ISHPEMING - Following a lengthy closed session discussion Wednesday, the Ishpeming City Council voted unanimously to direct city manager Jered Ottenwess to negotiate an agreement with city police chief Jim Bjorne.
Ottenwess was to exchange a retirement transfer Bjorne had requested for Bjorne's agreement to drop a discrimination claim he filed against the city.
Tensions between Bjorne and a number of city council members have risen over the past year as the council voted 3-2 in March not to approve a transfer of nearly four years of service time with the Marquette County Sheriff's Office, which would have allowed Bjorne to retire at age 50 in April of this year.
Bjorne requested the transfer to be able to retire due to back problems, which have left him unable to work a full day and perform duties other than administrative.
"The last nine months have been extremely difficult for both my family and me, but last night the people of this community sent a clear message. It's unfortunate that it takes a public outcry to change the minds of elected officials to do the right thing," Bjorne said this morning. "Last night I told the council I am still willing to work for a seamless transition to a new chief, and I stand by that. I look forward to meeting with the city manager to resolve this issue so we can all move forward and do the business we were appointed and elected to do."
Bjorne said he would be meeting with Ottenwess late this morning.
At Wednesday's meeting, Bjorne addressed council members during public comment, asking them to reconsider their decision regarding the transfer.
In January, Bjorne requested a special council meeting so that he could discuss his medical issues and his request for the retirement transfer with the council, which had already been approved by the Ishpeming Police and Fire Retirement System and the Marquette County Board. That discussion was tabled until the February meeting, causing some tension among council members, with the February vote ending in a tie. In March, the transfer was again put before the council, this time failing by a vote of 3-2, with council members Elaine Racine, Claudia Demarest and Mike Tall voting against and Mayor Pat Scanlon and Councilman John Stone voting in favor.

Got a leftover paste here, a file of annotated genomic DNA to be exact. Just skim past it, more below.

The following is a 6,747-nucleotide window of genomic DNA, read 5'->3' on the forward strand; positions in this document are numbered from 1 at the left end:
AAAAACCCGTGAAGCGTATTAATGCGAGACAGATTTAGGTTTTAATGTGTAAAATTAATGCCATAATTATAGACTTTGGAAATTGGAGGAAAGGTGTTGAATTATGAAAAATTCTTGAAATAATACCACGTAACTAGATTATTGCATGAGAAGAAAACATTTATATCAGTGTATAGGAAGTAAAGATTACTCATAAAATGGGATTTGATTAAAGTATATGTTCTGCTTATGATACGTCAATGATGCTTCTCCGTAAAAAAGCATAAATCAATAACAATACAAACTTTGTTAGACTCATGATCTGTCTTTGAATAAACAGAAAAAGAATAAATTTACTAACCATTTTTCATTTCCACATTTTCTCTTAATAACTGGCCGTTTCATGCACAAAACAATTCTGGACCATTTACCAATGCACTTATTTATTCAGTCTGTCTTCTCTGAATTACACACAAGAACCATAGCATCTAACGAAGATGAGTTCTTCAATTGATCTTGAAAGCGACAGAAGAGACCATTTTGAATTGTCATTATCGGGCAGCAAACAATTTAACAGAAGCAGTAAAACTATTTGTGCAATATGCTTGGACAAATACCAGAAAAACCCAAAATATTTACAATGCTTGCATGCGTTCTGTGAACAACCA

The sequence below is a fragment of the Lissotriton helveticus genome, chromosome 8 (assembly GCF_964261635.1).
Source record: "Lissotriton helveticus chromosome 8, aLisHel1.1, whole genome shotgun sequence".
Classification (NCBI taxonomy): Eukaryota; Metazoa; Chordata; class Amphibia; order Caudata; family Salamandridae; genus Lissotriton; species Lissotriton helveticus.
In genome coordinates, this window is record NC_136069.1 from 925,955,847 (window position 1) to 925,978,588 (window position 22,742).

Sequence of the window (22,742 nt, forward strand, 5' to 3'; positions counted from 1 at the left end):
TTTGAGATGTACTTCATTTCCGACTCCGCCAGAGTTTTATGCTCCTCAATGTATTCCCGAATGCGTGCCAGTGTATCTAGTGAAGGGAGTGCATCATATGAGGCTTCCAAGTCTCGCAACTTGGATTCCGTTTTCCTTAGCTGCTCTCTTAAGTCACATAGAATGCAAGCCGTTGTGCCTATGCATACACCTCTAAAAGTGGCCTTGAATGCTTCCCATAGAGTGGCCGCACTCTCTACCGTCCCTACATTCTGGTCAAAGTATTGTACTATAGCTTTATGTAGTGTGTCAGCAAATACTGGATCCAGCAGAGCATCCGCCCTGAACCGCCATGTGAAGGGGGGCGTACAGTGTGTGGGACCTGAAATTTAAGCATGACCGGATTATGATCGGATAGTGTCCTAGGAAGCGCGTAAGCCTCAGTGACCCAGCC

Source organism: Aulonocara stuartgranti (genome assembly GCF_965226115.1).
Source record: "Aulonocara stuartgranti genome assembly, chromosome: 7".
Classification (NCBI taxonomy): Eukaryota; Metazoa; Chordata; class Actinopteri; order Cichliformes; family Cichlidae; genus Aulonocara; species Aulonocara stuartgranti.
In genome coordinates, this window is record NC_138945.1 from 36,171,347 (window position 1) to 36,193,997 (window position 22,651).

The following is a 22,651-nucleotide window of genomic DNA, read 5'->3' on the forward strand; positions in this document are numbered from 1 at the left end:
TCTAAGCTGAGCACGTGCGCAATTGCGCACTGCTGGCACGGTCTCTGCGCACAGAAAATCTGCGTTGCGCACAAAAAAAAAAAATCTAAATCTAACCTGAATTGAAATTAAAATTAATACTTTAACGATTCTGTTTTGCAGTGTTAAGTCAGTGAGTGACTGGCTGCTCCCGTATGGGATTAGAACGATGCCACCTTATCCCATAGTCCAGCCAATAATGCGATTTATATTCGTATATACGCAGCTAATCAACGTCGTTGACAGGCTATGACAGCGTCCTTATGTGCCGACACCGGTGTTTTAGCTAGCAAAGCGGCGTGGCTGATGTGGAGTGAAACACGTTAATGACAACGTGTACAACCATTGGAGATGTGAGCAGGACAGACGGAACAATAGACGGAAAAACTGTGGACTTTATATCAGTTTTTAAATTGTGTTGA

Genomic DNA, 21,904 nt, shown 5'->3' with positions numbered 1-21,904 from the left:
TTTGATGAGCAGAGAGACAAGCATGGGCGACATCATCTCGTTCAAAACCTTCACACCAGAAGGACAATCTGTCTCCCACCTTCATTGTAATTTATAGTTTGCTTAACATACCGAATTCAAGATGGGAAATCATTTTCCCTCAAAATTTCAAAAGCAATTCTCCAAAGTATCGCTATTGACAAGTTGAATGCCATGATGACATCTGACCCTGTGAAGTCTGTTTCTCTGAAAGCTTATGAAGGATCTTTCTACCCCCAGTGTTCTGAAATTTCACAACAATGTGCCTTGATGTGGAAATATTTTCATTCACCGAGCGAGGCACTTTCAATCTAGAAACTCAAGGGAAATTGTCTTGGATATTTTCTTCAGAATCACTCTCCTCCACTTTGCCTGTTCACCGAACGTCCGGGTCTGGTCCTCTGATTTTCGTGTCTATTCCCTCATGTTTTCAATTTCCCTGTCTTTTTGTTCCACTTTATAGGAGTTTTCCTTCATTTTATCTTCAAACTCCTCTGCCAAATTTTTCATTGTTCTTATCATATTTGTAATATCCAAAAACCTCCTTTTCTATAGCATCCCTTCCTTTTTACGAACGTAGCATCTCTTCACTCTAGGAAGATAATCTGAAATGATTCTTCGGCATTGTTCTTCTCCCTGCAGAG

Recently, Bjorne submitted a complaint to the Michigan Department of Civil Rights, stating that he felt he was being treated differently than previous city employees who had requested retirement transfers under Public Act 88, which allows municipal employees who have worked in more than one community to transfer years of service to qualify for a pension.
Accepting the transfer would mean the IPFRS would also accept an unfunded liability of $25,283, which would need to be made up by the pension fund, which has a balance of more than $4 million.
Wednesday's city council meeting was standing room only, with supporters of Bjorne standing in the kitchen area of the Ishpeming Senior Center and even a few looking in at the meeting through the windows from outside. Those who spoke during public comment in favor of Bjorne's transfer included Marquette County Prosecutor Gary Walker, Marquette County Commissioner Gerald Corkin, Marquette City Police Chief Mike Angeli and Marquette City Detective Capt. Gordon Warchock, as well as a number of citizens both of Ishpeming and surrounding communities.
"I have not known a more dedicated, honest, hardworking generally good individual ever," Walker said of Bjorne. "What Jim has given to this community, not just in Ishpeming, but in Marquette County, is incalculable. I've seen Jim deal with horrible situations. I've seen Jim produce marvelous police investigations, but mostly what I've seen is an honorable man."
Others who spoke compared police work to that of military servicemen.
"We did not leave them there to rot," said Ishpeming resident Len Jarrell of family members who were wounded while carrying out military service. "Police work is not unlike combat. We ask these men and women to go out and try to prevent the trouble from coming to each and every one of us. Their selfless devotion to duty is exemplary and representative in this fine man, Chief Bjorne."
Council members who voted against the transfer argued that the city was not blocking Bjorne's retirement.
"In April 2011 Mr. Bjorne could have retired, and he still can, with an annual pension of approximately $31,553. When he turned 60, he would then get the Municipal Employees' Retirement System of Michigan retirement from Marquette County for $4,171 annually. At age 60, he would receive his total pension, one check from Ishpeming and one check from Marquette County," Racine said during the meeting before the council entered closed session. "I was under the impression here tonight that people did not understand that he can retire at any time as of April 1, 2011. We are not holding his retirement from him."
Bjorne has previously stated that he cannot afford to retire without the full pension.
Johanna Boyle can be reached at 906-486-4401.